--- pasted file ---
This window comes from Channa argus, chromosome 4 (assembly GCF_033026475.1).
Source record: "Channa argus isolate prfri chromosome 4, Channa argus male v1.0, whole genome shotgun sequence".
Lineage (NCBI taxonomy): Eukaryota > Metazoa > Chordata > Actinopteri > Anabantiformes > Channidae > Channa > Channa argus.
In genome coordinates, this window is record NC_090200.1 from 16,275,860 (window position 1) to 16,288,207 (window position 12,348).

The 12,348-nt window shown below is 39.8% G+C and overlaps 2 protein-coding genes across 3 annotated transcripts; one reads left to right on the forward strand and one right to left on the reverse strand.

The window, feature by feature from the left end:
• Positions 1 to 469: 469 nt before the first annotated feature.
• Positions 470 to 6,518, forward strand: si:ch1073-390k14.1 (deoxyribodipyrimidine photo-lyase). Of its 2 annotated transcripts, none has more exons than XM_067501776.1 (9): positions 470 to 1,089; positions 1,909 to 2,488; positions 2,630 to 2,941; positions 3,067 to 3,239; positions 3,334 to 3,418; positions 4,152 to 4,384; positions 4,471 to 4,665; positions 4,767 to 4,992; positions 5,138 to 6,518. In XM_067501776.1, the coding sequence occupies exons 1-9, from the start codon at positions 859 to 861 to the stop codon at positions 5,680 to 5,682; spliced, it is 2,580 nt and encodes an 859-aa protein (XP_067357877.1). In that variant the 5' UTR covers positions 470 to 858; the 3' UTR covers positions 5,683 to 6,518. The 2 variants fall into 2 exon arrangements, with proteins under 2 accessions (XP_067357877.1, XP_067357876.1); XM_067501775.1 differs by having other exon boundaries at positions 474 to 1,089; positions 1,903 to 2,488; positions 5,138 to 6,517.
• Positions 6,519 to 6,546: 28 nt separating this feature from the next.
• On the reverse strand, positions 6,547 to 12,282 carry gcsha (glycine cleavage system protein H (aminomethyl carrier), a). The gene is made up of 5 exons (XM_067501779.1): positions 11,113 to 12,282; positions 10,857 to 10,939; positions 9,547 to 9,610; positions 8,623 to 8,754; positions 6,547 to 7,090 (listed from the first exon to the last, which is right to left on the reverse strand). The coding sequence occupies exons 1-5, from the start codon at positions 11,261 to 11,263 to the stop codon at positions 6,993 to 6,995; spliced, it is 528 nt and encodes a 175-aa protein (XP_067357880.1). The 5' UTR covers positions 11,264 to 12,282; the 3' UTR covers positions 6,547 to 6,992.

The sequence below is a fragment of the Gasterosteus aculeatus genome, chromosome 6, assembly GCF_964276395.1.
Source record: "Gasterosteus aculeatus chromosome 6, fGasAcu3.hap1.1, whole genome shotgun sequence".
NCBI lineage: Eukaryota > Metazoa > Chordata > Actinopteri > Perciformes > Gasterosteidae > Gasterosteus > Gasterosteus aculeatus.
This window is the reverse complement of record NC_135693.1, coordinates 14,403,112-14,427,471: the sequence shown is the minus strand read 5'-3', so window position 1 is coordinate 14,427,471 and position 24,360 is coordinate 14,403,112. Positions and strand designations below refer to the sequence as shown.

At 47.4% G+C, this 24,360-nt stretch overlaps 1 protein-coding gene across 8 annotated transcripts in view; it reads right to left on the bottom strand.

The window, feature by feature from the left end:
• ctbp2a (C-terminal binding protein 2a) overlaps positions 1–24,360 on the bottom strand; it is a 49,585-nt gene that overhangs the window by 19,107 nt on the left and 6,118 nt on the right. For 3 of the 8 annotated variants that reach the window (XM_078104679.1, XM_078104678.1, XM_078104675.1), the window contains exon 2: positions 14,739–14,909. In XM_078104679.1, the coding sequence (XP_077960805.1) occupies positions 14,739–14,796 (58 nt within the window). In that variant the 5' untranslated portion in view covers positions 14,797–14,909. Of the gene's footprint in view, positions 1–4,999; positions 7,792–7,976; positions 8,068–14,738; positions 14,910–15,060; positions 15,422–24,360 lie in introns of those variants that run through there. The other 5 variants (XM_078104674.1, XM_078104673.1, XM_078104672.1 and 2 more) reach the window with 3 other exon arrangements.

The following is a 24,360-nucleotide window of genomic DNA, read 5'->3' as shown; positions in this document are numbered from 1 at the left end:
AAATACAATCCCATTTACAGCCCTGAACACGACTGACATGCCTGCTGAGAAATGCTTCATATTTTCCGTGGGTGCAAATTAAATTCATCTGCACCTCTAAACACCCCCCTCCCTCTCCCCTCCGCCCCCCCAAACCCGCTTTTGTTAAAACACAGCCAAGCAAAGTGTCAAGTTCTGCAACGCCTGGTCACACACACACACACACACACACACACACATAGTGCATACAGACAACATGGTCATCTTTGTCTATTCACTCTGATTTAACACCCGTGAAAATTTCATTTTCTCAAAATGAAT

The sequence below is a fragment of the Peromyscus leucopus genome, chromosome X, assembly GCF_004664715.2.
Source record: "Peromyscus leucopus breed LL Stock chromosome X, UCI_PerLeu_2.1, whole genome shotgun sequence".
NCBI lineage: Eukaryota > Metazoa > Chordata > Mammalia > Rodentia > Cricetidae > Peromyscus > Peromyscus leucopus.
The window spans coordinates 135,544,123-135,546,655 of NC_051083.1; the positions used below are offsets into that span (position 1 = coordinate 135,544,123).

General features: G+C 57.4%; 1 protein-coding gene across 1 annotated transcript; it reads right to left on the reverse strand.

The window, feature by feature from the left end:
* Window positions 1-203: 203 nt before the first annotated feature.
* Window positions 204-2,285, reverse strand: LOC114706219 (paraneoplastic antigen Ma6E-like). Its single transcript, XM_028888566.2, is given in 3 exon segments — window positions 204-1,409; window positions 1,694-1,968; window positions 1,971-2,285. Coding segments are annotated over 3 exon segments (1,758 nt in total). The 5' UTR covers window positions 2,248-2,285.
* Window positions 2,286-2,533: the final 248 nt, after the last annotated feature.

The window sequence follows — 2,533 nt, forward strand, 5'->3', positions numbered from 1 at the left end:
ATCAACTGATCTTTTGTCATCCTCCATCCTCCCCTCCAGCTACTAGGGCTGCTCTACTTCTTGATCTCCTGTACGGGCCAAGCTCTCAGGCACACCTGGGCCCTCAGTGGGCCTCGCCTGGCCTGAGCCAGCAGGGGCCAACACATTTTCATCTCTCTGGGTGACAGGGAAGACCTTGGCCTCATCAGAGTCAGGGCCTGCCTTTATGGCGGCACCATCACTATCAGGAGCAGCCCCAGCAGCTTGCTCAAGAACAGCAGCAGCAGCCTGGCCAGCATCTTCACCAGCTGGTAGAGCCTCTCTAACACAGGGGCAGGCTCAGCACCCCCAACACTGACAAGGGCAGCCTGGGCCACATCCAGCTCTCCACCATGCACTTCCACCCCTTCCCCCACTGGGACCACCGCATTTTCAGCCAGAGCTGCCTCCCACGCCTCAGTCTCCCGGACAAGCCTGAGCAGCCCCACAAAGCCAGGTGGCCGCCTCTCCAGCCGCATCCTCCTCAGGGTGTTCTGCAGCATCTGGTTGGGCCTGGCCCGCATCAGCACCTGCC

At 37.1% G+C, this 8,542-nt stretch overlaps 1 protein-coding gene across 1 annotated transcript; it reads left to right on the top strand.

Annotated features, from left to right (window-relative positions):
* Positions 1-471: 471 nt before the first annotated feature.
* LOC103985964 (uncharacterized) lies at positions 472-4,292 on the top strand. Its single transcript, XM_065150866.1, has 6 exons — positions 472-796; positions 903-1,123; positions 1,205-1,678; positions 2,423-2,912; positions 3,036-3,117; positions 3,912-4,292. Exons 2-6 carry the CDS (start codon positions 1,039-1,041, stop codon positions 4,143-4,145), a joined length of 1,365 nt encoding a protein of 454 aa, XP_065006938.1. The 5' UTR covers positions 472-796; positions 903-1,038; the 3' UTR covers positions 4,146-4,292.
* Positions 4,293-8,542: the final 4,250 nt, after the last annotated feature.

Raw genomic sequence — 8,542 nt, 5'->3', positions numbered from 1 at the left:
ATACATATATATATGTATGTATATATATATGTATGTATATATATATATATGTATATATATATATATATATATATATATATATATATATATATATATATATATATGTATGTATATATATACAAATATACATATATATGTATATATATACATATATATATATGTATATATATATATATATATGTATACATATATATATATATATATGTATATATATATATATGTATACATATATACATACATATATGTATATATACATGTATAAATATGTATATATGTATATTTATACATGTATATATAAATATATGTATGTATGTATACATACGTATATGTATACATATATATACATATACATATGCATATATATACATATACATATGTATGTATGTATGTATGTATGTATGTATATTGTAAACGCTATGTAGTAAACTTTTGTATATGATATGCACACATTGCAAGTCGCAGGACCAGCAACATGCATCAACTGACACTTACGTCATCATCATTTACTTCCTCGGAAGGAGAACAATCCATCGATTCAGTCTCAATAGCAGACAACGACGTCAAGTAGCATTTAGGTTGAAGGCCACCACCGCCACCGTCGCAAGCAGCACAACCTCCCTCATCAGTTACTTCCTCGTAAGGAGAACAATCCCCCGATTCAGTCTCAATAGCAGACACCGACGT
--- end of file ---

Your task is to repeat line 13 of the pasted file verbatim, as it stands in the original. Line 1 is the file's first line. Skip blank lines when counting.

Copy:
NCBI lineage: Eukaryota > Metazoa > Chordata > Actinopteri > Perciformes > Gasterosteidae > Gasterosteus > Gasterosteus aculeatus.